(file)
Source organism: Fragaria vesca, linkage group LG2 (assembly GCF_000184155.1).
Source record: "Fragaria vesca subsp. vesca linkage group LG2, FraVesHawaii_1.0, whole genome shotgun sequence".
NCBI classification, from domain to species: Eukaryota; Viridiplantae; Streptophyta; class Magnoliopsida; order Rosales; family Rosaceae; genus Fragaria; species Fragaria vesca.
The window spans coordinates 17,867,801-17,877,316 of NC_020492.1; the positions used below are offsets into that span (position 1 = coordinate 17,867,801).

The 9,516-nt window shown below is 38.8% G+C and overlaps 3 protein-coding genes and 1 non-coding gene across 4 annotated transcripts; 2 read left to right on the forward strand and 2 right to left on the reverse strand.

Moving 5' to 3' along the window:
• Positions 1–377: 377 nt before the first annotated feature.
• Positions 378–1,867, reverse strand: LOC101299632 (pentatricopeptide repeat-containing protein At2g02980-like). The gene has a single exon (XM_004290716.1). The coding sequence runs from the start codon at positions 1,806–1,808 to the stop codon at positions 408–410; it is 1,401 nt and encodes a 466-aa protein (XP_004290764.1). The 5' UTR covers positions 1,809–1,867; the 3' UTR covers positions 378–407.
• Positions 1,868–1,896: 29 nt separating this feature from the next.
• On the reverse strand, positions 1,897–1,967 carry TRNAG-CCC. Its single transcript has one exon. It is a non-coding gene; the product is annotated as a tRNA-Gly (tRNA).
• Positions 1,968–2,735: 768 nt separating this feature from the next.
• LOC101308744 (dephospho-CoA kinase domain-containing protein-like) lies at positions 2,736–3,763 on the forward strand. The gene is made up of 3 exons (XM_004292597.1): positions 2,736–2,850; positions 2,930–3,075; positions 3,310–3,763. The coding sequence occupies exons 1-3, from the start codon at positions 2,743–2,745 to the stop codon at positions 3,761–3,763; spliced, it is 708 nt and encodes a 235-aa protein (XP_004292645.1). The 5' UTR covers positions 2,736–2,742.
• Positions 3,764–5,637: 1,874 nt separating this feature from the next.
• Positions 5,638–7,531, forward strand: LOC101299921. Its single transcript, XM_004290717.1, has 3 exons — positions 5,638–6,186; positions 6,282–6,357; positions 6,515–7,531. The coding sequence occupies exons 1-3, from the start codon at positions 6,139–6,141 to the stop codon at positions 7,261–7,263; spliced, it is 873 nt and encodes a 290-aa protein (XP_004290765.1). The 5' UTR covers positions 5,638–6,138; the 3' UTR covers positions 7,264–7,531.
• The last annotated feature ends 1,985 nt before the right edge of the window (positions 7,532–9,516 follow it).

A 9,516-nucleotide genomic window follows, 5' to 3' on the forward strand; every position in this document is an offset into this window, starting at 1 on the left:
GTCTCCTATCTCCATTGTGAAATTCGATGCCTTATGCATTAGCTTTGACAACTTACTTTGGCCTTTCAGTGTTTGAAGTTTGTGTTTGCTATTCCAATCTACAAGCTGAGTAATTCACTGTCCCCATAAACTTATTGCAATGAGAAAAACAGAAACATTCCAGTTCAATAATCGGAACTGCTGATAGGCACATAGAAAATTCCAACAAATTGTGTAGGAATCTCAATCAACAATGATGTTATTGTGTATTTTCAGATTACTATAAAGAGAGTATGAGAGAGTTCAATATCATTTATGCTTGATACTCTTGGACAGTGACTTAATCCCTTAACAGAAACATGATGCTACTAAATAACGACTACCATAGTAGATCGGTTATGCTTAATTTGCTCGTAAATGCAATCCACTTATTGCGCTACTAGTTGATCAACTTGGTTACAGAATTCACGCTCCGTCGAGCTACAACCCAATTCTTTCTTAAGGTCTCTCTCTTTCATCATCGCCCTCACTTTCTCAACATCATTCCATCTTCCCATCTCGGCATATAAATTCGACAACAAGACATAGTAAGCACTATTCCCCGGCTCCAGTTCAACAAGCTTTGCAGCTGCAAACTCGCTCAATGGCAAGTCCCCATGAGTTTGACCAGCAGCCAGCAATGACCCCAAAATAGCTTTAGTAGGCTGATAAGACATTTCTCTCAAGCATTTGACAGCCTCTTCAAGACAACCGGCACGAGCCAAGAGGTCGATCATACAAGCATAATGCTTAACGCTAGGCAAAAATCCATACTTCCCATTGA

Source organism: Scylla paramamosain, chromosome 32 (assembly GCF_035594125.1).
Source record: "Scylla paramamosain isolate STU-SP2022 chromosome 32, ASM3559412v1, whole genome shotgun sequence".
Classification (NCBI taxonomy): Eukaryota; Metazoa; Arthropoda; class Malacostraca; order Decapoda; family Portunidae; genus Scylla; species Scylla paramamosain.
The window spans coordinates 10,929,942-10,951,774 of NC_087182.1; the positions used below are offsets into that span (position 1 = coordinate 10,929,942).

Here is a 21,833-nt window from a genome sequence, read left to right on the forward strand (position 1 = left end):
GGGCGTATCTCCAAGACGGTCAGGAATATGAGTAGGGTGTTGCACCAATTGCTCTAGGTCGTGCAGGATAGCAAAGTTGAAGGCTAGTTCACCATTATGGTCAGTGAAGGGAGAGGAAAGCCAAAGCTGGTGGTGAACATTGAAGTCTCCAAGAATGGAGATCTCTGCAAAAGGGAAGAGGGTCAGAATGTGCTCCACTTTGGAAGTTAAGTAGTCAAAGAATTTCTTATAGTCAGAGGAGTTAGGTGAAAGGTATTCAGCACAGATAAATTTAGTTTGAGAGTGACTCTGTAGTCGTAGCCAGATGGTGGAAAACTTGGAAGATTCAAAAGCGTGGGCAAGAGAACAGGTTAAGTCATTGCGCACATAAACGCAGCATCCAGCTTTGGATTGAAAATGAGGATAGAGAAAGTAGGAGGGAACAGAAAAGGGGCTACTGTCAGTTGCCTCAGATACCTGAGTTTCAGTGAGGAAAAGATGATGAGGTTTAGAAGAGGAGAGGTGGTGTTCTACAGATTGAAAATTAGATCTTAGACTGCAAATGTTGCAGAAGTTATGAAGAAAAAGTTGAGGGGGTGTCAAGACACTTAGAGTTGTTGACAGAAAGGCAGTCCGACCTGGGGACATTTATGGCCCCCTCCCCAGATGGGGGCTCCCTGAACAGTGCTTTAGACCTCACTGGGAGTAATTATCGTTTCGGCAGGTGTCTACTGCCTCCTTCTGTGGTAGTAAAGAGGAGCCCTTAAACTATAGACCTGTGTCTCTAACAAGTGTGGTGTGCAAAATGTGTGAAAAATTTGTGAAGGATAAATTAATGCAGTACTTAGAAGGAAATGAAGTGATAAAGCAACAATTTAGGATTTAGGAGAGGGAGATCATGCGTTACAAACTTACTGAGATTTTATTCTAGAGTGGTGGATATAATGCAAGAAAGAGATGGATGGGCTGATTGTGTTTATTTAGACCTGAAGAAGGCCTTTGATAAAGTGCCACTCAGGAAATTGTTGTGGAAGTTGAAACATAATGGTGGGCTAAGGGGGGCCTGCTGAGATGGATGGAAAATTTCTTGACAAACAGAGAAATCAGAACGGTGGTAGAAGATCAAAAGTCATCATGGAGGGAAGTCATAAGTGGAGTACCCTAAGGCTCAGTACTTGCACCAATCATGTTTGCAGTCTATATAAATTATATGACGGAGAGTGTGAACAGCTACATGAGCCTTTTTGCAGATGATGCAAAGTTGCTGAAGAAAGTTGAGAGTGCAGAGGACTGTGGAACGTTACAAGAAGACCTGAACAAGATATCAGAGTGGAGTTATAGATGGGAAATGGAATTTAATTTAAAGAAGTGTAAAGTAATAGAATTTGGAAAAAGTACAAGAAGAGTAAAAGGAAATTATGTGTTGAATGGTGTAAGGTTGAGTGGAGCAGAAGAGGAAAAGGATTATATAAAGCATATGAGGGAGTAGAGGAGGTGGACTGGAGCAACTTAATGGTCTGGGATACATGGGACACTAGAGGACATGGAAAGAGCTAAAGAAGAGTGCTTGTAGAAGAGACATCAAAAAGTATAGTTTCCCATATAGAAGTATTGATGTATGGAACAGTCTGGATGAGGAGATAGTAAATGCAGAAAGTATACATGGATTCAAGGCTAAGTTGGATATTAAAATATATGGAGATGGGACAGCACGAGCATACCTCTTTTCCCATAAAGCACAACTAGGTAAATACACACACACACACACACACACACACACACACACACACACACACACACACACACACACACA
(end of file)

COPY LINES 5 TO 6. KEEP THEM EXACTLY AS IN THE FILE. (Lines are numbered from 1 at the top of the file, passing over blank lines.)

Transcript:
The 9,516-nt window shown below is 38.8% G+C and overlaps 3 protein-coding genes and 1 non-coding gene across 4 annotated transcripts; 2 read left to right on the forward strand and 2 right to left on the reverse strand.

Moving 5' to 3' along the window: